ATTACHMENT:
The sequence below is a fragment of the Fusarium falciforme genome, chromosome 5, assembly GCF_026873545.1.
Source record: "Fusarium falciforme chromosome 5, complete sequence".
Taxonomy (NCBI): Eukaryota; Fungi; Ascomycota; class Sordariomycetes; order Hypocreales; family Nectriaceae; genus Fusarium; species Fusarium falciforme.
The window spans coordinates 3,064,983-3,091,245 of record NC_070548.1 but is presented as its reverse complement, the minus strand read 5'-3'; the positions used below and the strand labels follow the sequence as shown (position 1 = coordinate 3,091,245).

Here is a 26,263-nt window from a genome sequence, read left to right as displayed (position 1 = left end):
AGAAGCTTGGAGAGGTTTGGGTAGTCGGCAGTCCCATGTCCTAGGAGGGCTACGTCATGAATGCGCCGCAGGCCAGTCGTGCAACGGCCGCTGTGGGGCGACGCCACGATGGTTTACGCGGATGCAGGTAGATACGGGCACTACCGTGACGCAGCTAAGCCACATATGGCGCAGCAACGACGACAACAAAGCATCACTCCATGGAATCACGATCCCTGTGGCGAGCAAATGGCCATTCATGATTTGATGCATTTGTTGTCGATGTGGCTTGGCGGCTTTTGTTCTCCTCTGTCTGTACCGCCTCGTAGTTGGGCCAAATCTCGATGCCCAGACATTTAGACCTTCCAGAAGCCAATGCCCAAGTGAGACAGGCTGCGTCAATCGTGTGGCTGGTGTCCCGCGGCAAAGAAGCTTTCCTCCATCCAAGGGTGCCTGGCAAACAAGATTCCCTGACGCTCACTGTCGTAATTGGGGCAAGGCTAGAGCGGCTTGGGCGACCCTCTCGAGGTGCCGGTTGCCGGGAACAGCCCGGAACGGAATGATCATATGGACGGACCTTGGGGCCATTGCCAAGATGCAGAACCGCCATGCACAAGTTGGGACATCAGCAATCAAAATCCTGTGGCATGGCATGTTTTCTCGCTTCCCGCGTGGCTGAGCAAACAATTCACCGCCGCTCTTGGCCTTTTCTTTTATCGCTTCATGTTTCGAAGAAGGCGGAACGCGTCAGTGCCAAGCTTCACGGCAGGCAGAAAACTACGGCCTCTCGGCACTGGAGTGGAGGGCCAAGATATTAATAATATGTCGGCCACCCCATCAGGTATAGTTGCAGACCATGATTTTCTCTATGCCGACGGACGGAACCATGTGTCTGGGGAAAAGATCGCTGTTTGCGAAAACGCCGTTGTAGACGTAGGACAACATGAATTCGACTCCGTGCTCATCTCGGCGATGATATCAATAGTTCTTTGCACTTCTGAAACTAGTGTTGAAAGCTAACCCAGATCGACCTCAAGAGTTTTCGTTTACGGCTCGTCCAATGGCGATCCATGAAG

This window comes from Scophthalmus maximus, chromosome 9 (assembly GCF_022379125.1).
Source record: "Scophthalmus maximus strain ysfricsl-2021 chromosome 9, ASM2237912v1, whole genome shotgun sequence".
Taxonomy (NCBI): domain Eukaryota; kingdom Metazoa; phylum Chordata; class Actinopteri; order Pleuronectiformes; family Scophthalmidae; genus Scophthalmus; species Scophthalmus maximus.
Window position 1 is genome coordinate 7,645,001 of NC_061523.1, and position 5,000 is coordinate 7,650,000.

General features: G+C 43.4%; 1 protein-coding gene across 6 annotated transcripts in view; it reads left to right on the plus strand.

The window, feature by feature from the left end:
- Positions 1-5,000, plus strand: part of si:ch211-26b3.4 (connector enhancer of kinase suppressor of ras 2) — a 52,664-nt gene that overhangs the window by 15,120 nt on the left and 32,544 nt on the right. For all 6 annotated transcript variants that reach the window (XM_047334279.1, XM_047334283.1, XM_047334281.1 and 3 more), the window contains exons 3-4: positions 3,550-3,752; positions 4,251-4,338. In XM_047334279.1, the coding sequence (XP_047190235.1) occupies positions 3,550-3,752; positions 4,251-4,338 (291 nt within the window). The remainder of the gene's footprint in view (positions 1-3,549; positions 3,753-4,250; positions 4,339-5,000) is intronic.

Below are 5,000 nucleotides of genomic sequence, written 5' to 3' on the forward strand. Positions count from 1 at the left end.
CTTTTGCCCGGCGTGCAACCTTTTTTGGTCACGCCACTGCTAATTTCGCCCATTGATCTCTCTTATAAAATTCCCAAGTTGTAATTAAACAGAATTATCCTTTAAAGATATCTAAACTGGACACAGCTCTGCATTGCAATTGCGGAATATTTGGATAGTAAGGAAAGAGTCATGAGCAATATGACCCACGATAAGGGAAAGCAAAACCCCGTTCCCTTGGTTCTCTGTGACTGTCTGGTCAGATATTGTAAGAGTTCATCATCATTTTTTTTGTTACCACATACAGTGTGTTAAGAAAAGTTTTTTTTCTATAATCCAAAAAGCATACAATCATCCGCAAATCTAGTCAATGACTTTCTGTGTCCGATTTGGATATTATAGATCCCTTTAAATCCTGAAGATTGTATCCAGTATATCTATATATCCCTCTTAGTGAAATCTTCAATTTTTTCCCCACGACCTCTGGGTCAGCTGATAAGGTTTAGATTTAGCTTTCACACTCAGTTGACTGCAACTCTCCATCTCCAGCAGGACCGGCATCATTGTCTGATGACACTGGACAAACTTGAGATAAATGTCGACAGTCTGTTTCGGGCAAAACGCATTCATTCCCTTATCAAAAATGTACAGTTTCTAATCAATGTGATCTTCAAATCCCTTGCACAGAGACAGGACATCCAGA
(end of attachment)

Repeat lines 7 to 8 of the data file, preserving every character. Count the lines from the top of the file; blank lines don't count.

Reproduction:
This window comes from Scophthalmus maximus, chromosome 9 (assembly GCF_022379125.1).
Source record: "Scophthalmus maximus strain ysfricsl-2021 chromosome 9, ASM2237912v1, whole genome shotgun sequence".